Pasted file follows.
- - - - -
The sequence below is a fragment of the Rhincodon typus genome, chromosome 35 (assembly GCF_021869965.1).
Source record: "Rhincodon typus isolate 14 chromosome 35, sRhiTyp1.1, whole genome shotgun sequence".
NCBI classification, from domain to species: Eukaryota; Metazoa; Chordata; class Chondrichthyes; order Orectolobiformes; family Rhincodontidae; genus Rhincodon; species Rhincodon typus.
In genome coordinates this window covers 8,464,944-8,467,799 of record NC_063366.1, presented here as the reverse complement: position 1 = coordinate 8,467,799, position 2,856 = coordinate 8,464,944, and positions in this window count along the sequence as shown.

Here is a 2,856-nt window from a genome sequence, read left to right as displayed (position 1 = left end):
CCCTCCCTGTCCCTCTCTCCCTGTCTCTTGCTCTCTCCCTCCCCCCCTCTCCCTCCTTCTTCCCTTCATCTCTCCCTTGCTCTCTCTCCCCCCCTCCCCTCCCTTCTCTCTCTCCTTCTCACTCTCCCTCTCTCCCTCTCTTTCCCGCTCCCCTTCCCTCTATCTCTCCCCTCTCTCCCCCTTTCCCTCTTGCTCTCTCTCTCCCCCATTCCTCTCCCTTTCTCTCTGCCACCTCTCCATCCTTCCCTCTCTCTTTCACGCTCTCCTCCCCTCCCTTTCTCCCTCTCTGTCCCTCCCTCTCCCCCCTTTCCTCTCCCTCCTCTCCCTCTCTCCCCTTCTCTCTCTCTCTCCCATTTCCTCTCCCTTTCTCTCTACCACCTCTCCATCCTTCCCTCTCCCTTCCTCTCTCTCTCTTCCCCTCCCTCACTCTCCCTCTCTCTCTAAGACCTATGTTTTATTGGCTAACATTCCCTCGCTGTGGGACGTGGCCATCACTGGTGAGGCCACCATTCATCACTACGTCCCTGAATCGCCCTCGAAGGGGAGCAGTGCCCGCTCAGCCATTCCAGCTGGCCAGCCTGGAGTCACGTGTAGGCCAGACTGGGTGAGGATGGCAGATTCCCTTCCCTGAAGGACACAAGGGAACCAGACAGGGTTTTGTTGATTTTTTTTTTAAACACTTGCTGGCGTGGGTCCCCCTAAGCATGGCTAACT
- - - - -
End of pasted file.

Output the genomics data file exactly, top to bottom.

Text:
The sequence below is a fragment of the Rhincodon typus genome, chromosome 35 (assembly GCF_021869965.1).
Source record: "Rhincodon typus isolate 14 chromosome 35, sRhiTyp1.1, whole genome shotgun sequence".
NCBI classification, from domain to species: Eukaryota; Metazoa; Chordata; class Chondrichthyes; order Orectolobiformes; family Rhincodontidae; genus Rhincodon; species Rhincodon typus.
In genome coordinates this window covers 8,464,944-8,467,799 of record NC_063366.1, presented here as the reverse complement: position 1 = coordinate 8,467,799, position 2,856 = coordinate 8,464,944, and positions in this window count along the sequence as shown.

Here is a 2,856-nt window from a genome sequence, read left to right as displayed (position 1 = left end):
CCCTCCCTGTCCCTCTCTCCCTGTCTCTTGCTCTCTCCCTCCCCCCCTCTCCCTCCTTCTTCCCTTCATCTCTCCCTTGCTCTCTCTCCCCCCCTCCCCTCCCTTCTCTCTCTCCTTCTCACTCTCCCTCTCTCCCTCTCTTTCCCGCTCCCCTTCCCTCTATCTCTCCCCTCTCTCCCCCTTTCCCTCTTGCTCTCTCTCTCCCCCATTCCTCTCCCTTTCTCTCTGCCACCTCTCCATCCTTCCCTCTCTCTTTCACGCTCTCCTCCCCTCCCTTTCTCCCTCTCTGTCCCTCCCTCTCCCCCCTTTCCTCTCCCTCCTCTCCCTCTCTCCCCTTCTCTCTCTCTCTCCCATTTCCTCTCCCTTTCTCTCTACCACCTCTCCATCCTTCCCTCTCCCTTCCTCTCTCTCTCTTCCCCTCCCTCACTCTCCCTCTCTCTCTAAGACCTATGTTTTATTGGCTAACATTCCCTCGCTGTGGGACGTGGCCATCACTGGTGAGGCCACCATTCATCACTACGTCCCTGAATCGCCCTCGAAGGGGAGCAGTGCCCGCTCAGCCATTCCAGCTGGCCAGCCTGGAGTCACGTGTAGGCCAGACTGGGTGAGGATGGCAGATTCCCTTCCCTGAAGGACACAAGGGAACCAGACAGGGTTTTGTTGATTTTTTTTTTAAACACTTGCTGGCGTGGGTCCCCCTAAGCATGGCTAACT